Managing Soil Health With Cover Crops: Beyond the Basics

Cover Crops for Soil Health - Northeast Workshop

SARE Outreach
2016

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In this session, leading experts dive deep into the soil-related benefits of cover crops. Ray Weil (University of Maryland) discusses the physical benefits, including improved water infiltration and aggregate stability, as well as reduced compaction. Michel Cavigelli (USDA-ARS) explains how cover crop management affects soil health, addressing cropping systems, carbon storage, organic matter, conservation tillage and long-term dynamics. Stuart Grandy (University of New Hampshire) discusses emerging concepts for harnessing microbes to build organic matter.

This session was part of Cover Crops for Soil Health, a three-day professional development workshop hosted by Northeast SARE and Delaware State University in March 2016. All session recordings are available online.

Find more practical information about cover crops in the Cover Crops Topic Room.

Ray Weil has taught soil science to over 6,000 students at the University of Maryland and abroad and has addressed over 4,000 farmers at meetings and field days. He has also brought an ecological approach to soil science with his textbook The Nature and Properties of Soils. He is a pioneer of sustainable agriculture and cover cropping systems. For the last decade, he and many of his graduate students have investigated various properties of forage radish as a cover crop.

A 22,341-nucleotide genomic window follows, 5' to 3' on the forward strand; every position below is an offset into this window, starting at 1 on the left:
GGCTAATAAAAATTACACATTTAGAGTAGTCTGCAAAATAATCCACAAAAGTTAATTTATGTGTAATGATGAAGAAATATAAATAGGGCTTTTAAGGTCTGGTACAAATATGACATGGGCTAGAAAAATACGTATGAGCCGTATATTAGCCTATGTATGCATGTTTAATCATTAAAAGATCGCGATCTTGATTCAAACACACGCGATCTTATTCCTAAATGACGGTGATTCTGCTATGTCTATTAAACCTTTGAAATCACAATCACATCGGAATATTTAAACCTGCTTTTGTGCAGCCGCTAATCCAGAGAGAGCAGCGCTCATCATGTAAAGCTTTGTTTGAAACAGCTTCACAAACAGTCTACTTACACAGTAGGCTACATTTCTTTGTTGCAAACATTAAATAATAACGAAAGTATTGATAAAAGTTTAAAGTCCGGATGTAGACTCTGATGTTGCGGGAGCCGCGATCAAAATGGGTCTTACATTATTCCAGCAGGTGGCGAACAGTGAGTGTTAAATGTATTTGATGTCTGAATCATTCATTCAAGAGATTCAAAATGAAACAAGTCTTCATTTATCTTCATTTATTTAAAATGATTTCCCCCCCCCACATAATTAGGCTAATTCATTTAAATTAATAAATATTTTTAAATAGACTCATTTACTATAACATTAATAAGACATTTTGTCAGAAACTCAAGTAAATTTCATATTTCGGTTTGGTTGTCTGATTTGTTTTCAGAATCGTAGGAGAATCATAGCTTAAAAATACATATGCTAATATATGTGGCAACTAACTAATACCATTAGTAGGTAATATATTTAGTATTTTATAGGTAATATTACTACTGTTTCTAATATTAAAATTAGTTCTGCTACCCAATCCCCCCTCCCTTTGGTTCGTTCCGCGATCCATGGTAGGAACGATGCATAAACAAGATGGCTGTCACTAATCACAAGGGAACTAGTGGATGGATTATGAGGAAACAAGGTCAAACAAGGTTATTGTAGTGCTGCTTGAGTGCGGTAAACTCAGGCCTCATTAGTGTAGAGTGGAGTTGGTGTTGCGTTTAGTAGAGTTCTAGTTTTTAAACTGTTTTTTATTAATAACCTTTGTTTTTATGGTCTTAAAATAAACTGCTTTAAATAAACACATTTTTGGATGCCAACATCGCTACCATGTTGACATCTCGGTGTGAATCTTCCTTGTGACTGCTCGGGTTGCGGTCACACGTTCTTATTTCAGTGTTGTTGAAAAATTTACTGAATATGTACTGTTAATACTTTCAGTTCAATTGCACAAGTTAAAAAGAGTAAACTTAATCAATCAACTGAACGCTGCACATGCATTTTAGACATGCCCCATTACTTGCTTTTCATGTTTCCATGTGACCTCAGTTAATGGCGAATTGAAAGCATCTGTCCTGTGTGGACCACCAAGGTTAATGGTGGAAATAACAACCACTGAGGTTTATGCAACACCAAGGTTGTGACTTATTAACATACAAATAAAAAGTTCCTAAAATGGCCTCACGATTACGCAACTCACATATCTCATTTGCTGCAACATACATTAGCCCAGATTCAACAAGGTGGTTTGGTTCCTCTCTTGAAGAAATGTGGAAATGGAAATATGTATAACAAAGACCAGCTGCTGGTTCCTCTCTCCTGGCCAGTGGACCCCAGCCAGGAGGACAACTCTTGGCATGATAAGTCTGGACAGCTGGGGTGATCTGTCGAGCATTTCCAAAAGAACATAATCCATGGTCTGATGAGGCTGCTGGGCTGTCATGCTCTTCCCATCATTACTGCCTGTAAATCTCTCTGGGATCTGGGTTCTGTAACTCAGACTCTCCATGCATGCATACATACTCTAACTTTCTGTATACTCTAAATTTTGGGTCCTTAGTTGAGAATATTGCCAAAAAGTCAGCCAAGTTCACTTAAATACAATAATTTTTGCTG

Michel Cavigelli is the Lead Scientist on the ARS Farming Systems Project (FSP), a long-term field cropping systems study evaluating the sustainability of no-till, conventional till, and organic cropping systems by measuring agronomic performance, nutrient dynamics, soil biological activity and community structure, and predicting the long-term sustainability of cropping systems. Dr. Cavigelli’s research contributes to all areas of FSP research but his primary focus is on agronomic performance and C, N and P dynamics. Nutrient dynamics research currently includes measuring soil inorganic nitrogen dynamics, biogenic greenhouse gas (CO2, N2O, CH4) fluxes, soil and nutrient runoff potentials, and nitrate leaching potential. His goal is to better understand the factors controlling these dynamics and to incorporate these measurements into existing predictive models to help assess C, N and P budgets for the FSP cropping systems. Dr. Cavigelli also conducts research on an organic farm near Buckeystown, MD, to determine the effects of intensive tillage on soil quality and the appropriate greensand application rate to maintain adequate K for alfalfa production.

Stuart Grandy is a professor at the University of New Hampshire where his research examines how soil organisms interact with their environment to regulate ecosystem processes such as nutrient cycling, organic matter turnover, trace gas emissions, and productivity. This research encompasses multiple spatial scales and lies at the interface of soil ecology, biogeochemistry, and ecosystem science. Much of his current work focuses in some capacity on the feedbacks between plants, organic matter dynamics, and soil biological communities. His research spans sites in the Northeast, Midwest, and West and includes different agriculture, forest, and mountain ecosystems.

Complete session recordings